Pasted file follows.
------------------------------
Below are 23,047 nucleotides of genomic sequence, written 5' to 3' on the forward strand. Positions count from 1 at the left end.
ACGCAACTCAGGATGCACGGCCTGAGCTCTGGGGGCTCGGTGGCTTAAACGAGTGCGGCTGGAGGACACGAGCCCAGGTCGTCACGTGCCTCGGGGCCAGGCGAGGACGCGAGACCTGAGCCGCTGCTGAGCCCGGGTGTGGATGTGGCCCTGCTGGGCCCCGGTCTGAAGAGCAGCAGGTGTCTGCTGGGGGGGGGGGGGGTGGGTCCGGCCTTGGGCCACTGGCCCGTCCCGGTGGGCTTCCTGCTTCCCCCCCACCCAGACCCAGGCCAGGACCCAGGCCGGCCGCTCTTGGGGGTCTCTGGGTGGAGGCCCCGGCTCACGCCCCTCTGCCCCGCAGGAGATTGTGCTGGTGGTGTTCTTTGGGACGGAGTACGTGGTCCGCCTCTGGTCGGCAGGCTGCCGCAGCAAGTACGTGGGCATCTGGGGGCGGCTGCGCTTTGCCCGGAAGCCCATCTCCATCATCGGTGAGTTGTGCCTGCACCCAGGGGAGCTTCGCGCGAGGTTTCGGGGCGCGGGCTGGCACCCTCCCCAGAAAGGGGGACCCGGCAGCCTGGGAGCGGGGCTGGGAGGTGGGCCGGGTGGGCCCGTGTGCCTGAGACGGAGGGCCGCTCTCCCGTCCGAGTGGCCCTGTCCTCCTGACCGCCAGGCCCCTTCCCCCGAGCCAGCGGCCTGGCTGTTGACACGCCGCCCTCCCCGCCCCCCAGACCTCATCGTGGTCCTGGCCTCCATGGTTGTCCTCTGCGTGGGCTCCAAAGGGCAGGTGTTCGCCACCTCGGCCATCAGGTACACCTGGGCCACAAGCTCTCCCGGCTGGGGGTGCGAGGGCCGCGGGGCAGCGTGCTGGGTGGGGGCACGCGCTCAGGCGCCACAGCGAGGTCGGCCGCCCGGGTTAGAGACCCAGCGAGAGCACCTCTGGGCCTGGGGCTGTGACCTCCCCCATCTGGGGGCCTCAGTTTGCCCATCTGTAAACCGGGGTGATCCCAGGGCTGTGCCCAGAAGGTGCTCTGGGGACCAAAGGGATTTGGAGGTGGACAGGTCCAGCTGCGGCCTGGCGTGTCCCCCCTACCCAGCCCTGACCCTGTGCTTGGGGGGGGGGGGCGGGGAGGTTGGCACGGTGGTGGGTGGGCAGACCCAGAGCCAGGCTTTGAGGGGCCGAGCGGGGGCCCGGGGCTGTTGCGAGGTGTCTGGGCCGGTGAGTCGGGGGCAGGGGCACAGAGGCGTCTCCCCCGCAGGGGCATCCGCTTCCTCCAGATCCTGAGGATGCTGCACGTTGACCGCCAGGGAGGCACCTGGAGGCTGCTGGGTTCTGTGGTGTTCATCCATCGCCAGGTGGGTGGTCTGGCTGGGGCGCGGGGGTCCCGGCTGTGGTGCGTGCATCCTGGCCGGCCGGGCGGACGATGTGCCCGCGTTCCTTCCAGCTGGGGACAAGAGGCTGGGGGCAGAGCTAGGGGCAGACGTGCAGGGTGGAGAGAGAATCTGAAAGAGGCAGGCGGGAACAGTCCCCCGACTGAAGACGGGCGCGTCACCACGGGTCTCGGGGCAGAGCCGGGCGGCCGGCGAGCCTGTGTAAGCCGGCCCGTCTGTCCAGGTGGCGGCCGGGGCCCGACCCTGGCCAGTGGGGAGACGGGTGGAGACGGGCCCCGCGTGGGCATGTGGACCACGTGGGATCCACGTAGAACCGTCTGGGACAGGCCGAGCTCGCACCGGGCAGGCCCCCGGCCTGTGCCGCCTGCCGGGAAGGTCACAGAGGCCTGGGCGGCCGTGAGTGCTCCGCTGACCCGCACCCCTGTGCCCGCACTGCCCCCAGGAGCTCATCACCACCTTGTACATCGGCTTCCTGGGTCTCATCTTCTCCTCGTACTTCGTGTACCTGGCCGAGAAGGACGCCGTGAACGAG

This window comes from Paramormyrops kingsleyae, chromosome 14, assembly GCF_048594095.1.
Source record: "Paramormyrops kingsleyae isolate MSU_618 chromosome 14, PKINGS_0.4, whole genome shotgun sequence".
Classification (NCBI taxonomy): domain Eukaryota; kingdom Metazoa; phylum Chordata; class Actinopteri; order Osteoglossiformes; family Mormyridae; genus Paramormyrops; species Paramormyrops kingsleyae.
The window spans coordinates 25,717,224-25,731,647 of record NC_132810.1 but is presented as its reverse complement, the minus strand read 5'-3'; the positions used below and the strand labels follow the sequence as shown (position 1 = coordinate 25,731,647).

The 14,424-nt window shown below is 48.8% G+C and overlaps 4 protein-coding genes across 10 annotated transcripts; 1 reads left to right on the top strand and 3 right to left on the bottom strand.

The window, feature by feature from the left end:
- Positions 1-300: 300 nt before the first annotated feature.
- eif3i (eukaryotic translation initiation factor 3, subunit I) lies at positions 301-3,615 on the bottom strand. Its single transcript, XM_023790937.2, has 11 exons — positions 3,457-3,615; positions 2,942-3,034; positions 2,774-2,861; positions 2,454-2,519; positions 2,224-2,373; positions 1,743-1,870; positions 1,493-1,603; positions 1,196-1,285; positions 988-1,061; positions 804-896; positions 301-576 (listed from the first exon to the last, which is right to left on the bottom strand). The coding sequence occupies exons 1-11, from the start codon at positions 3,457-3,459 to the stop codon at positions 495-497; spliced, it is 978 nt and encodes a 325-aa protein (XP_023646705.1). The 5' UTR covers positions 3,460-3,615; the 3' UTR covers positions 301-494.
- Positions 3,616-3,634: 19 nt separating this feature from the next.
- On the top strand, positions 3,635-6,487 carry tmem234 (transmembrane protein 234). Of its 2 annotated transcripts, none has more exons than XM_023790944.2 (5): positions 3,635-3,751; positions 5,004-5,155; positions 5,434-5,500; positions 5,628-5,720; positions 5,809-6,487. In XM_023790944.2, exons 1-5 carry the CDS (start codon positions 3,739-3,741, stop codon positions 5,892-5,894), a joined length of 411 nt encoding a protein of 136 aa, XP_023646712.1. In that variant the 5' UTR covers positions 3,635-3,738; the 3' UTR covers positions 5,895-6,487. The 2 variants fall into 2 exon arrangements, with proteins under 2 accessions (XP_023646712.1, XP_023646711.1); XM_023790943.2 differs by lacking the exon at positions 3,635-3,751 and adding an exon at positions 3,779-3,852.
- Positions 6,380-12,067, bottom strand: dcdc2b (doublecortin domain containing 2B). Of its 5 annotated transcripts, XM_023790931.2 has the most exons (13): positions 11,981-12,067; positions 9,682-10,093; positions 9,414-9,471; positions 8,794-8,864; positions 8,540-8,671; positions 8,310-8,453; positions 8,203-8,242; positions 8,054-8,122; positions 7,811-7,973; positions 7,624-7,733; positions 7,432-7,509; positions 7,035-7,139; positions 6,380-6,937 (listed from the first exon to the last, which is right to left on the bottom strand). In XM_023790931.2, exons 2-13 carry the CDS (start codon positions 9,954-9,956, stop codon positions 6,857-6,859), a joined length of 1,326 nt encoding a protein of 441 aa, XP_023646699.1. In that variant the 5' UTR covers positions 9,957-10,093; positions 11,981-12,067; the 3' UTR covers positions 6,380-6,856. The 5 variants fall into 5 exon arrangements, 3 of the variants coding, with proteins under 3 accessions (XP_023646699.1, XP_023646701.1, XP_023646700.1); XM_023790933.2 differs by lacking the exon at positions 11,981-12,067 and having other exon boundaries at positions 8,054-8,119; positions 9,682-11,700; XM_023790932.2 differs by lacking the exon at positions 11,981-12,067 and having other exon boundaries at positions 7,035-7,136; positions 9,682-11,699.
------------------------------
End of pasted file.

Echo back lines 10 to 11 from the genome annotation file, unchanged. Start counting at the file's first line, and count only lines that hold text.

- eif3i (eukaryotic translation initiation factor 3, subunit I) lies at positions 301-3,615 on the bottom strand. Its single transcript, XM_023790937.2, has 11 exons — positions 3,457-3,615; positions 2,942-3,034; positions 2,774-2,861; positions 2,454-2,519; positions 2,224-2,373; positions 1,743-1,870; positions 1,493-1,603; positions 1,196-1,285; positions 988-1,061; positions 804-896; positions 301-576 (listed from the first exon to the last, which is right to left on the bottom strand). The coding sequence occupies exons 1-11, from the start codon at positions 3,457-3,459 to the stop codon at positions 495-497; spliced, it is 978 nt and encodes a 325-aa protein (XP_023646705.1). The 5' UTR covers positions 3,460-3,615; the 3' UTR covers positions 301-494.
- Positions 3,616-3,634: 19 nt separating this feature from the next.